But for money, the best track on the album is “Lightnin’ Strikes Again,” a furious, intense, full-throttle rocker that never lets up. Like sitting through a raging thunderstorm, you can feel this track in your bones. It features an incredible, multi-measure drum fill that sounds like acoustical lightning, and some of Don Dokken’s finest vocal work as he leaps to seemingly impossible heights, with a call-and-response, “Lightnin’!/Lightnin’ Strikes Again!” repeats until the end.
The rest of the album is solid throughout; if anything, my failure as a reviewer is how hooked I am on “Lightnin’ Strikes Again.” When I listen to Under Lock and Key, I force myself to listen to the last five tracks, not because they suck, but because “Lightnin’ Strikes Again” is so good. “It’s Not Love” is a fun song about breaking with an obsessive girlfriend (not fun if you’ve ever experienced, but the song handles it cheekily). “Will the Sun Rise” is a brooding, beautiful, sad tune about warriors setting off in a post-nuclear war, and asks dolefully if they’ll ever see the sun or sky again.
Most reviewers recommend Under Lock and Key as a good place to start with Dokken, and I will repeat that advice unabashedly. It represents a mature version of the band, and it has something for almost any taste (as long as you’re broadly into hard rock and heavy metal from the 1980s). It remains one of my favorite albums of all time; if not in the Top Five, it’s definitely in the Top Ten. Highly recommended.
We continue our yuletide celebration of Dokken with the 1984’s Tooth and Nail. After the tepid performance of 1983’s Breaking the Chains, Dokken found themselves in debt to the tune of a cool half-a-million, and Elektra contemplated dropping the band. Don Dokken and his management convinced the label to give the group one last shot; thus, the tenacious title.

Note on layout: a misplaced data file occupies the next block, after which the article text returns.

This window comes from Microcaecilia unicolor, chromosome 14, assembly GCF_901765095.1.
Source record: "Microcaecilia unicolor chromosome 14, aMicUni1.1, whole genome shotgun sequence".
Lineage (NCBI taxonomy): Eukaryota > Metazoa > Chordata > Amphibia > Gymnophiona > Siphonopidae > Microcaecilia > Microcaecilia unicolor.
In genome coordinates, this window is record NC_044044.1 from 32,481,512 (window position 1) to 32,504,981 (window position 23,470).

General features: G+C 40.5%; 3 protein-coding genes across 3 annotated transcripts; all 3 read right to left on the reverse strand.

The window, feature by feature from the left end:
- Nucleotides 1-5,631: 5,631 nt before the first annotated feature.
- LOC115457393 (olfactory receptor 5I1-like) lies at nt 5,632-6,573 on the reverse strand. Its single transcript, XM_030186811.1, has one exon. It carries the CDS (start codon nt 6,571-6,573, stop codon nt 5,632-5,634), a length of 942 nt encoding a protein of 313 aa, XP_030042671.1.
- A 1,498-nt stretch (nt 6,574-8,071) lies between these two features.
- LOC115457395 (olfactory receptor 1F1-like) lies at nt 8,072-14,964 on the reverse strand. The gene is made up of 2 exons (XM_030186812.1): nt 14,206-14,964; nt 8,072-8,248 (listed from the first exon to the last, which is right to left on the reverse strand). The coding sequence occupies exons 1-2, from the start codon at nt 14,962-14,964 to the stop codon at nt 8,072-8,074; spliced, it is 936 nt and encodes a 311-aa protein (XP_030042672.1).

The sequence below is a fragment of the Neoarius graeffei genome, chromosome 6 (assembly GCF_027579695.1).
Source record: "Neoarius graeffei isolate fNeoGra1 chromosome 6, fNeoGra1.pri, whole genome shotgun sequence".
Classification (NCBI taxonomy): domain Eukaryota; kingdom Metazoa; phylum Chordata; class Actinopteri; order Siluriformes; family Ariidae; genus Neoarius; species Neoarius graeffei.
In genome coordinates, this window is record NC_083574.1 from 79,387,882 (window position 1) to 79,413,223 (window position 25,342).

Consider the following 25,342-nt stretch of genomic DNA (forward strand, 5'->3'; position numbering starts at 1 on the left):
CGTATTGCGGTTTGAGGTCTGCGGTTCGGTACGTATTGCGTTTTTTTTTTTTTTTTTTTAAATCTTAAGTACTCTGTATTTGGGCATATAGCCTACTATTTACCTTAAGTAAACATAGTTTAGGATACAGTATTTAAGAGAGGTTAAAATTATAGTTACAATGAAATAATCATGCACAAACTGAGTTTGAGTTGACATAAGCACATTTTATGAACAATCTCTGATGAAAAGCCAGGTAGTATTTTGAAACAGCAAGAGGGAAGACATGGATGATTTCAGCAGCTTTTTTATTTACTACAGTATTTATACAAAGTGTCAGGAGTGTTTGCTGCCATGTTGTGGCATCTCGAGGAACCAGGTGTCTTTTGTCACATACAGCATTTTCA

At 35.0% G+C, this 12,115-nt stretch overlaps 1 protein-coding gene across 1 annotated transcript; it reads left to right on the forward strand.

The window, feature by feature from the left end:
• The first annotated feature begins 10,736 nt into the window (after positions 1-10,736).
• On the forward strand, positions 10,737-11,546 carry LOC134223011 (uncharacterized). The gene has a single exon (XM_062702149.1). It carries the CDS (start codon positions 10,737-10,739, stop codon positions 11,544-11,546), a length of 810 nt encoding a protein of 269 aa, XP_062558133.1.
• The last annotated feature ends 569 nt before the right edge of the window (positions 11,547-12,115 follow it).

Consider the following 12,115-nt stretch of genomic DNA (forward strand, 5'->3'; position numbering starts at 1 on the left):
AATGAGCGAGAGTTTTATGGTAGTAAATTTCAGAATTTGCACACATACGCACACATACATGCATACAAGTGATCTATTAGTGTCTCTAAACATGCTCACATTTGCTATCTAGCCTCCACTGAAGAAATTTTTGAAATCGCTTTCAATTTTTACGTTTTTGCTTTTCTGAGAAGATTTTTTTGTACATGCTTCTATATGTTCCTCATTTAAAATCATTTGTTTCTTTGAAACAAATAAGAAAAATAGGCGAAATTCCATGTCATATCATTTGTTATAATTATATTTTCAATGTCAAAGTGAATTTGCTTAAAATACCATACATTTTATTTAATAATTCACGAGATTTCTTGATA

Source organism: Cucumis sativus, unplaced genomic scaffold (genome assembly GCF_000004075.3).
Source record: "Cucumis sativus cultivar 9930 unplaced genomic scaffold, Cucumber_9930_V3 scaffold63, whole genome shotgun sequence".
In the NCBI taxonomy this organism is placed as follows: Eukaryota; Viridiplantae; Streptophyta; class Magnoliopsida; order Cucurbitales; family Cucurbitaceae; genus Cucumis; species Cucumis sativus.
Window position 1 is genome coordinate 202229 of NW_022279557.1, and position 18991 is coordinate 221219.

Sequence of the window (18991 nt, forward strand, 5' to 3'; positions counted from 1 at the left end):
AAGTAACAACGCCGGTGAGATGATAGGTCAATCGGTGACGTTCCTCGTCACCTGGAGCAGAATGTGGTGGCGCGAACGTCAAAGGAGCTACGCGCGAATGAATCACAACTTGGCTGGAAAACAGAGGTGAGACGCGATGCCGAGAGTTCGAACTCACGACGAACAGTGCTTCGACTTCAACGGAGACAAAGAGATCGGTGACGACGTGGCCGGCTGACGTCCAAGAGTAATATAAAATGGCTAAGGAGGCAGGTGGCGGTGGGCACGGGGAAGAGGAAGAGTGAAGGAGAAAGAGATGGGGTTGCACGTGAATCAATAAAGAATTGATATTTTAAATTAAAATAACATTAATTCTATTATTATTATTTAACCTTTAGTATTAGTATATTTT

That tenacity paid off, and is heard in every riff of Tooth and Nail. If Breaking the Chains had some gems, Tooth and Nail shines like a diamond throughout. Indeed, it’s a testament to the band’s songwriting that their third album, Under Lock and Key, would improve upon Tooth and Nail’s sonic attack.
Simply put, this album rocks, while also offering up more pop-oriented tunes. Dokken opens the album with an atmospheric instrumental opener that’s just the right length. I’m a big fan of extended instrumental introductions, so long as they lead somewhere. “Without Warning” lives up to its title, as it seamlessly, suddenly transitions into the full-frontal assault of the title track, “Tooth and Nail.”
“Tooth and Nail” is the kind of opening rocker that should start every metal album. The track is fast and fun, with an excellent, memorable chorus. Don Dokken had been working with a vocal coach in Germany, and his improved range and technique are evident on “Tooth and Nail,” as he hits a stratospheric “Straight to the top!” toward the end of the song.
There are several other standout tracks, including the power ballad “Alone Again,” a song that helped boost flagging album sales. Some listeners scoff at power ballads, but I love them if they’re executed well, with solid dynamic contrast, memorable choruses, interesting bridges, etc. “Alone Again” doesn’t quite get to the level of, say, Heart’s “Alone” by these metrics, but it’s fun to sing in your car.